One day, the sun will set for all of us for the last time. Life invariably comes to an end. The timing is the great unknown. The conduct of your last days can however be largely controlled. With some thought about what makes your life worth while, you can specify the care you would like to receive in those days at the end when you may not have the ability to comprehend what is happening to you. Through a series of cases illustrating the choices that you need to consider you will learn that there is more to these plans than DNR or "full code." Through encounters with many patients the author poses questions and alternatives to contemplate. With this information you should be able to formulate a plan acceptable to you to be shared with your family or friends and your medical providers.Death in America has become a medicalized event conducted in the hospital, often the intensive care unit. This is true despite the overwhelming preference of most people to die at home, in familiar surroundings with those close to them at their bedside. Examples of the benefits of palliative care and hospice care are presented. The differences between these services, which share a common philosophy are explored.The end of your days can be peaceful, dignified and largely free of pain, anxiety and fear with the support of these professionals and your loved ones.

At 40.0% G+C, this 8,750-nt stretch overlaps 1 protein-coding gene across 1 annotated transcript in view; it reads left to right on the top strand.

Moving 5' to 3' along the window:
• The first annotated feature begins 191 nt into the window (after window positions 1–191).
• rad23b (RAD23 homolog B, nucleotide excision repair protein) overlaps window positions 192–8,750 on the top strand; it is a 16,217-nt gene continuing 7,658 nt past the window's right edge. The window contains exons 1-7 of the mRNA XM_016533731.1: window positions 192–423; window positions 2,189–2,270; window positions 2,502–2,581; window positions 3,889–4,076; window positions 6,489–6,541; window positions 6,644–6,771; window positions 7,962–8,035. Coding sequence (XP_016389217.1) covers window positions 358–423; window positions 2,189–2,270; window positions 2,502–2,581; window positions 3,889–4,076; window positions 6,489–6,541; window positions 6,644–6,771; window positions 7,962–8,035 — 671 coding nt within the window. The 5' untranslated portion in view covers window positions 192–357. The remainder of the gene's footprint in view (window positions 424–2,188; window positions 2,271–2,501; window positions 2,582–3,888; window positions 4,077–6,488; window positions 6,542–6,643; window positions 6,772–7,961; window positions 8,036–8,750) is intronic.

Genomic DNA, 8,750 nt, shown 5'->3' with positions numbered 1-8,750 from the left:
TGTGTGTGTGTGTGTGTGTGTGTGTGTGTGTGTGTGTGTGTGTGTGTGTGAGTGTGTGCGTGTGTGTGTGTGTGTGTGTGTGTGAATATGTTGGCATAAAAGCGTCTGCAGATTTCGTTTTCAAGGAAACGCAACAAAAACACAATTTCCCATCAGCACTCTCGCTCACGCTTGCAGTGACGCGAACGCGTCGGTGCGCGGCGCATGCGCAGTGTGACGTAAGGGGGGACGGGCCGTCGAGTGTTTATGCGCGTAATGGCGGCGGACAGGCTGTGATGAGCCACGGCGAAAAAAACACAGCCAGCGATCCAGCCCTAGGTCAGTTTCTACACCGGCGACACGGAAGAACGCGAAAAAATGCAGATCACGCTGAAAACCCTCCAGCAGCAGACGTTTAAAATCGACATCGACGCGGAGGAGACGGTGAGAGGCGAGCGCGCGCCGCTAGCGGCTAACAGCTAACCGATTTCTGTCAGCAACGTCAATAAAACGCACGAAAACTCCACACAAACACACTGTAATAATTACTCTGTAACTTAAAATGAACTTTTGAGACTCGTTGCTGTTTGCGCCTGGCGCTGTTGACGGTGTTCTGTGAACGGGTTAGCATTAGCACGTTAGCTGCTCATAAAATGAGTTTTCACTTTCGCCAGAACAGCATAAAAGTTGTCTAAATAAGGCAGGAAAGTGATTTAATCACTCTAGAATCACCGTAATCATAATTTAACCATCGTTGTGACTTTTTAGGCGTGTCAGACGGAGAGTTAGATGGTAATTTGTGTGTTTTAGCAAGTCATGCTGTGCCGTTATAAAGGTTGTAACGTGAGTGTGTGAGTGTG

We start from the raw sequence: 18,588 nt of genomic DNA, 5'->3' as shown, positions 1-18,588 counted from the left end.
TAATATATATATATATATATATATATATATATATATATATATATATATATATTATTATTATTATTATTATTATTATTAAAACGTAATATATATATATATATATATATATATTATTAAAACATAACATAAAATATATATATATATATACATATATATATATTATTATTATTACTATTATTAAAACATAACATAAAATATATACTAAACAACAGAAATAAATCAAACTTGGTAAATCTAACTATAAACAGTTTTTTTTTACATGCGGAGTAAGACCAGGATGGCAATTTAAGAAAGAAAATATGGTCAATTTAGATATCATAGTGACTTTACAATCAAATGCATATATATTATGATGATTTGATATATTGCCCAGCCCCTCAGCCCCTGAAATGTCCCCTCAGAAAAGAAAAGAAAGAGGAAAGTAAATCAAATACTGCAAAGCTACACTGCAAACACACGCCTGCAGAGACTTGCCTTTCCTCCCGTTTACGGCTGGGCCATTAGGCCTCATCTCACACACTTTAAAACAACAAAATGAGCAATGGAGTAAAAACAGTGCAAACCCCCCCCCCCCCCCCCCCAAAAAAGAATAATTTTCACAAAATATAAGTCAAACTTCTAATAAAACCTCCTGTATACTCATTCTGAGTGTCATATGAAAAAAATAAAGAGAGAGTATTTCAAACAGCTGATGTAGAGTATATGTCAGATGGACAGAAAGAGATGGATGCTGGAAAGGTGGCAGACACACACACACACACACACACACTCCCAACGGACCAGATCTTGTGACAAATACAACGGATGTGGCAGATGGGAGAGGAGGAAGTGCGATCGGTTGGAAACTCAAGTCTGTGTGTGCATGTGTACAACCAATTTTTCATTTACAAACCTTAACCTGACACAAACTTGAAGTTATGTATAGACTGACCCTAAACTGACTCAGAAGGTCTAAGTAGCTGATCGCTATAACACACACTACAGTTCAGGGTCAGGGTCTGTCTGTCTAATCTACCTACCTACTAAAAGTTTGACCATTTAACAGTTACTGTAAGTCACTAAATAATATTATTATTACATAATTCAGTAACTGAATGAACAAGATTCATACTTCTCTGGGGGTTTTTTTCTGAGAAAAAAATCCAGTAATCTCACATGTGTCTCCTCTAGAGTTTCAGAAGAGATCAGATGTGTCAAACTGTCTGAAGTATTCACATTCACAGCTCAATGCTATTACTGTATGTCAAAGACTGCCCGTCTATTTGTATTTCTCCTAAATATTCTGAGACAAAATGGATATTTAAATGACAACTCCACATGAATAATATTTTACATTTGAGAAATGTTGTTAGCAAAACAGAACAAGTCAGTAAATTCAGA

About the Author: Dr. Buckhout completed medical school at the Medical College of Ohio at Toledo in 1979. CT scans were not in common use, death was the most obvious sign of medical failure. Instruction in caring for the dying or palliative care was not part of the curriculum. He then completed a family medicine residency in Toledo and moved his family to begin a twenty year career as a family practitioner in Phoenix, AZ in 1982. His practice included office care of newborns to centenarians as well as caring for his patients in the hospital and assisting in surgical cases as well. In 2002 he closed his practice and began his next career in the skilled nursing facility of the Phoenix Veteran's Affairs Medical Center. Care of our nation's veterans has been, for him, a distinct honor. The complexity of this mostly geriatric population provided daily challenges. Many of these veterans had accumulated a lethal combination of chronic medical conditions that could be palliated but not cured and the focus of his career began to change again to end of life care. In 2012 he received his certificate of added qualification in Hospice and Palliative Care and focused his efforts on making the final transition of those veterans whose days were coming to end as peaceful and pleasant as possible. He continues in this capacity and also has served as the program director for the Hospice and Palliative Care fellowship training new physicians in the techniques of this specialized care.